Deborah Harris: Exhaustion: A History
We live in a revved up, technologically dependent, industrialized world. And, stated simply, it’s exhausting. But just how exhausting is it, actually? Could contemporary life be, in fact, exhausting to a degree unprecedented in the history of our species? Not so fast. While Chronic Fatigue Syndrome (CFS) has only recently been introduced as a diagnosis, in Exhaustion: A History, Anna Katharina Schaffner traces the course of exhaustion through the history of literature, demonstrating the pervasiveness of the phenomenon not just today, but in every bygone era. While modern technologies and the increasing speed of productivity they promote certainly do cause their own form of burnout—our cultural obsession with life “hacks” reflects this trend—Schaffner reveals how each historical moment experiences its own exhausting forces and pressures, which reverberate through the rhetoric and literature of these bygone eras, right up to the present day.
Schaffner, currently a reader in comparative literature and medical humanities at the University of Kent, focuses her research—including her previous Modernism and Perversion: Sexual Deviance in Sexology and Literature, 1850–1930 (2012)—on the portrayal of historical phenomena in literature (i.e. how fictional representations embody real trends and cultural preoccupations). Like other recent works such as Elizabeth Haiken’s Venus Envy: A History of Cosmetic Surgery (1999)—which documents the move from corrective surgery to purely cosmetic procedures—and Clark Lawlor’s From Melancholia to Prozac: A History of Depression (2012)—a similar study of historical changes in the perception and treatment of depression—Schaffner’s volume seeks to historicize cultural phenomena often assumed (mistakenly) to be of recent origin.
Exhaustion traces a very long history. Schaffner’s analysis stretches back to ancient Greece, referencing medical phenomena such as the bodily “humors” theory of Hippocrates (460 BCE—370 BCE), as well as literary representations of exhaustion, such as those found in the Greek epic poem Argonautica. In the fourth century CE, during the period of the decline of the classical world, sloth was a prominent theme in the theological treatises of the incipient Christianity, and was classified as one of the Seven Deadly Sins. Later, in 1489, Italian humanist Marsilio Ficino would tie lethargy to the planet Saturn and proposed cures to exhaustion that drew on the energies of celestial bodies. By the 1930s, melancholia had been incorporated into a medical diagnosis: depression. Schaffner’s Exhaustion progresses historically through thematic chapters that bear titles such as “Sin,” “Nerves,” and “Sexuality,” captions that serve as thematic umbrellas under which the historical transformations of exhaustion—reflected both in literature and dominant language practices—unfold. From Geoffry Chuacer’s The Canterbury Tales to Lars Von Trier’s film Melancholia, Schaffner explores how exhaustion afflicts literary characters in myriad physical and spiritual forms, as well as the “moral” evaluations—from moral blame to medical legitimacy—that are invariably assigned to it. Throughout her volume, Schaffner carefully traces how these dynamic perceptions of exhaustion emerge thematically in various genres of literature and film.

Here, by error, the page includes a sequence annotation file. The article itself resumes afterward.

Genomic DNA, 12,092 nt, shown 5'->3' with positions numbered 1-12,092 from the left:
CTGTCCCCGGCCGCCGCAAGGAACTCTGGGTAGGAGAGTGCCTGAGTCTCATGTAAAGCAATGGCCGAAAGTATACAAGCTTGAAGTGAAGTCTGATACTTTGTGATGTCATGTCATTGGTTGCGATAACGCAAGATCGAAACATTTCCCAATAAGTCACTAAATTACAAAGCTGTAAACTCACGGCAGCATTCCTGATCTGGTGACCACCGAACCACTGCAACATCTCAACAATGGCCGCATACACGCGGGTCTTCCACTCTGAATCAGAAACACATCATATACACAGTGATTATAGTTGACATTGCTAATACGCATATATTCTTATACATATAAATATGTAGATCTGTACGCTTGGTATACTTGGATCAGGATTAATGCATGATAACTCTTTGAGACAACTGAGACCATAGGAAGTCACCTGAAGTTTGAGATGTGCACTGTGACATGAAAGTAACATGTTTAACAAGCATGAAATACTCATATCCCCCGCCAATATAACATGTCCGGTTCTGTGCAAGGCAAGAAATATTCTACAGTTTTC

In addition to documenting how the symptoms of fatigue have manifested and been perceived in various forms historically, Schaffner also analyzes the light they shed on the historical production and consumption of literature, and on the demographics, psychographics, and behaviors of populations of ages past. In her analysis of Herman Melville’s Bartleby, the Scrivener: A Story of Wall-Street (1853), for example, she examines Bartleby’s gradual refusal to work as the copyist he was hired to be, claiming simply that he would “prefer not to.” Bartleby grows increasingly lifeless over the course of the story, first copying obsessively, then ultimately starving himself to death in the “Tombs,” the local jail. Falling under the chapter “The Death Drive,” Schaffner contextualizes this example with Freud’s three major theories of exhaustion, offering Bartleby as the “perfect example of someone giving into the death drive.” Read in a more political/economic light, we witness Melville—via his protagonist—commenting on the effects of the Industrial Revolution on production and working conditions, as well as on the will of the individual worker. Following the historical progression of the condition represented by the chapters’ thematic headers (“Sin,” “Nerves,” “Sexuality,” etc.), Schaffner’s method also incorporates the etymological analysis of a far broader set of terms that have historically been associated with “exhaustion”: e.g. sloth, melancholic humors, neurasthenia, depression, “asthenic” nervous diseases, etc. The term acedia, for example, emerged in Egypt in the fourth-century CE. The term’s definition, linked generally to exhaustion, originally focused primarily
129 242 pages Reviewed by Deborah Harris